Joey Logano, defending Daytona 500 champ, still has much to prove

Kenseth on Daytona 500: Everybody wants to win it (1:18)

Matt Kenseth talks about qualifying on the outside of the front row for the Daytona 500 and how important it is to win the race. (1:18)

DAYTONA BEACH, Fla. -- Joey Logano helped turn the dreams of a Make-A-Wish kid into reality when he invited him to the Daytona 500 six years ago.

Today, Gavin Grubbs, now 14, and Logano remain friends. Grubbs served as a groomsman at Logano's wedding in December 2014.

Yeah, that Joey Logano -- the one who wore the black hat over the final two months of the 2015 NASCAR season -- became friends with a child who was dealt what some would say is a rotten hand: living life in a wheelchair as he battles muscular dystrophy. That Joey Logano, who wrecked Matt Kenseth to win a race and wouldn't hesitate to do it again.

How does this guy, whose friendship with a Make-A-Wish kid is strong enough that the teenager joined his wedding party, also become NASCAR's biggest villain? How does he get defined as the guy who made the mild-mannered Kenseth so mad that he went out and dumped Logano from the Chase with a crash that brought the crowd at Martinsville to its feet?

"You can define me however you want to define me," Logano said. "I am going to define myself the way I want to."

Define him how you wish. He's the defending Daytona 500 champion who saw Grubbs not just as a kid and a one-day relationship but as a fan and a likely lifelong friend.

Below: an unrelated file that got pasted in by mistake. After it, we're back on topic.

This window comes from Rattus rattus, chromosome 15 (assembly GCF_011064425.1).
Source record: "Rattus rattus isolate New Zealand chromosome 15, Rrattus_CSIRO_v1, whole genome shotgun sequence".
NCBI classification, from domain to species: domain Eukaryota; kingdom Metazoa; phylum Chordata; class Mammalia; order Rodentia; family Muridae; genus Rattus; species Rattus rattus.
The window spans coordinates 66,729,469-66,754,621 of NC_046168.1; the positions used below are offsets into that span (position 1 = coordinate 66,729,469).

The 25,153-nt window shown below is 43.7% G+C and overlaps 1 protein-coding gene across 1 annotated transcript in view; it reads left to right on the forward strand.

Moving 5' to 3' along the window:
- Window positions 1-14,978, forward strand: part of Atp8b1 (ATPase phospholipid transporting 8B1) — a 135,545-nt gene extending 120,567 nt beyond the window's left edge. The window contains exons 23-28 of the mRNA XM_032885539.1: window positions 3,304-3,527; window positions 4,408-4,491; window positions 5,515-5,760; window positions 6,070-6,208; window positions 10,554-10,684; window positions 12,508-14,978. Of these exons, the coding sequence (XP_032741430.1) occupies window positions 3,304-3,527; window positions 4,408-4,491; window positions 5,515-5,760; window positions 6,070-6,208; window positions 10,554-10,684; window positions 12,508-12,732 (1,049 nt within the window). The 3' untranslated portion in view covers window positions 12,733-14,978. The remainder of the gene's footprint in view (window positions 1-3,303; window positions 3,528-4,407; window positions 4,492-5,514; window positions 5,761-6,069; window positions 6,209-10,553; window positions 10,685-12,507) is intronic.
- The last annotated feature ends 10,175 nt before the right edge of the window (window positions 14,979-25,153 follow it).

"I don't do things to get a reaction from people," Logano said. "There are a lot of other things you do in life [besides racing]. It's not what you do -- it's why you do it. Gavin and I are friends. Whether he's handicapped in any way or not, it doesn't make a difference to me. I get along with the kid."

That fans stood and cheered when Kenseth wrecked Logano at Martinsville still irks the 25-year-old Penske driver. He doesn't think fans should cheer for anyone getting wrecked, and it disappoints him that sometimes the passion of fans can turn into callousness.

But he also saw more Logano shirts the following week, and people stood up for him. He already understood the passion of the sport; now he saw it in action more than ever before.

"Look at what we get to do for a living," Logano said. "We get to drive race cars for a living. That is, like, the coolest job of all time -- at least, it is for me. And I look at other families that aren't as fortunate ... and you ask God, 'Why in the heck am I the one that gets to live this way out?'

"Once you understand that and realize that you're here to help other people, that's what our calling is for. Racing is a tool for me to reach out and touch people, and [that] makes you appreciate life a lot more that way."

Logano won more races (11) than any other driver the past two years. He became the first driver to sweep a round in NASCAR's new Chase elimination system, with wins at Charlotte, Kansas and Talladega the past fall. He enters the Daytona 500 this weekend as the defending champion.

Despite those accomplishments, Logano is likely to hear a round of boos along with the cheers when he is introduced to the crowd Sunday.

"Nobody wants to be thought of as a villain," Logano's Penske teammate, Brad Keselowski, said. "We all want to be thought of as a hero. I think Joey is smart enough and been around long enough to know you have to be the villain in this sport before you can be the hero. Every driver that has had any measure of success in this sport, it has been that way."

That has been a common refrain around the Penske camp. Logano is the first driver since Jeff Gordon to have his car pelted with beer cans at Talladega. Logano thinks about that and can't help but smile -- at least a little bit.